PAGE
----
The Tirgoviste palace is actually called “Curtea Palace”, where Vlad Tepes built the Chindia Tower.  If you search for “Chindia Tower” on Google Earth, you can hover just over Vlad Tepes’s Tirgoviste Palace and even go to street level to view the tower as if you were walking past it.

Tirgoviste Palace today (from Google Earth)

Tirgoviste Palace today
(from Google Earth)

 

 

 

 

 

 

 

 

Chindia Tower from the street (from Google Earth)

Chindia Tower from the street
(from Google Earth)

 

 

 

 

 

 

 

 

 

Search Google Earth for “Cetatea Poenari” and you will be taken to a secluded mountaintop over a narrow pass.   This place probably captures the eerie spirit of the novel more than any other place you will find.  If you have the Google Earth 3D buildings feature on (as I do in the photo below), you will see a 3D virtual representation of the castle, though the best views of it are from the dozens of photos tourists have attached to the location via Panaramio.

Cetatea Poenari (from Google Earth)

Cetatea Poenari
(from Google Earth)

 

 

 

 

 

 

 

 

 

The website “Dracula’s Homepage” mentioned previously has a beautiful description of what it must be like to travel to the castle along with some of its historically horrific background:

“If there is an edifice that can be labelled Vlad Dracula’s castle, it is the ruins of Poenari. Actually, this is a fortress (“cetate” in Romanian) rather than a castle, located at the entrance to the gorge of the Arges River, north of the town of Curtea de Arges. As you leave Curtea de Arges (itself an interesting town with fortifications dating back to the 13th century and Basarab 1), you drive over a secondary road through several little villages, proceeding up the Arges valley towards the base of the Carpathian range.The road reaches the base of a group of high, heavily wooded mountains and there on the rocky top of one of them is Cetatea Poenari – Dracula’s Castle. Even from the road below it is a forbidding sight. What strikes one is its inaccessibility, high on a mountain top and the entrance to the gorges of the river (the river, by the way, has been diverted by a hydro-electric project). Poenari was the castle fortification that Vlad Tepes forced the nobles of Tirgoviste to build. The nobles were forced to walk the distance from Tirgoviste to the Arges (quite considerable by road – probably about 60 km overland) and then drag the material up that mountain to build the castle.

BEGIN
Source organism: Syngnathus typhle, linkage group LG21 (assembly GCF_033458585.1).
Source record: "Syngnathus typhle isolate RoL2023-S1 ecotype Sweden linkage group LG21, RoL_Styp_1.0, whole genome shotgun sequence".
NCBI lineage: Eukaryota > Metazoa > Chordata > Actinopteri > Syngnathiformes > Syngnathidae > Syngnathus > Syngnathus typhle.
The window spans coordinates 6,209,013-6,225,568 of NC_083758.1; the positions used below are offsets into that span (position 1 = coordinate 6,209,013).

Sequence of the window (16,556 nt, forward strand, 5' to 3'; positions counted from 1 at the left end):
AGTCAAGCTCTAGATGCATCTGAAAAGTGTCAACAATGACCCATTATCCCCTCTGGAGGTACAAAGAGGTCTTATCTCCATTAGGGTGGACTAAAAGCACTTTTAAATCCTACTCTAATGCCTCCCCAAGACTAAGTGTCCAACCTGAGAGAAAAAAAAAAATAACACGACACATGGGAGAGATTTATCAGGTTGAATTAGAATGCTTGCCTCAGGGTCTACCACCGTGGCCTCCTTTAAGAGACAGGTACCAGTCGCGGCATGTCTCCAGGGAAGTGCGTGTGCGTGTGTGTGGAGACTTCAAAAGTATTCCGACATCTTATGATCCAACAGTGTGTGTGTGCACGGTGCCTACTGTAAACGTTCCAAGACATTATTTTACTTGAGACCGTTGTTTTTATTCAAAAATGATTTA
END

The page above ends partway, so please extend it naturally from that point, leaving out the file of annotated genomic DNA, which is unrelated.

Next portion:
Foot BridgeTo get to the top, one has to walk up almost 1500 steps. But the effort is certainly worth it. As you approach the magnificent ruin (last 50 steps or so) the scene is totally Gothic. There is the outline of the castle perched on the top of this rock, seeming to grow out of the very mountain itself. It covers the full space at the top, has a sheer drop on three sides, and is barely accessible by a small bridge near the top of the steps.

“I have returned to this site three times, as it is one of my favorite places in Romania: not only because of the sense of history but the magnificent scenery. One particular view (looking northwest) is spectacular – just the way you might picture the landscape around Dracula’s Castle in Stoker’s novel (though Stoker knew nothing about this place).

“This is the route that, according to local legend, Vlad took in order to escape into Transylvania from the Turks in 1462. He was assisted in his efforts by the villagers of nearby Arefu, where many narratives about Vlad still live in their oral culture.
Pass

“Then there is the southern wall of the castle – a sheer drop!

Southern Wall

“This is where, according to another local legend, Vlad Tepes’ first wife flung herself, committing suicide rather than being taken captive by the advancing Turks. This castle is where Vlad would go for refuge in the face of advancing enemies. And from its towers he had a commanding view of anyone approaching from any direction. It was practically impenetrable.”

If you like horror, I highly recommend reading up on the historical Vlad Tepes and his reign.  You will find actual terrors that would make any of the ficitional Draculas look like TV’s Mr. Rogers in comparison.

If, during your virtual journeys through the worlds of the fictional Count Dracula and his historical counterpart, Vlad Tepes, encounter any fascinating places or adventures, please feel free to share them via the comments section below.

Thoughts?  Comments?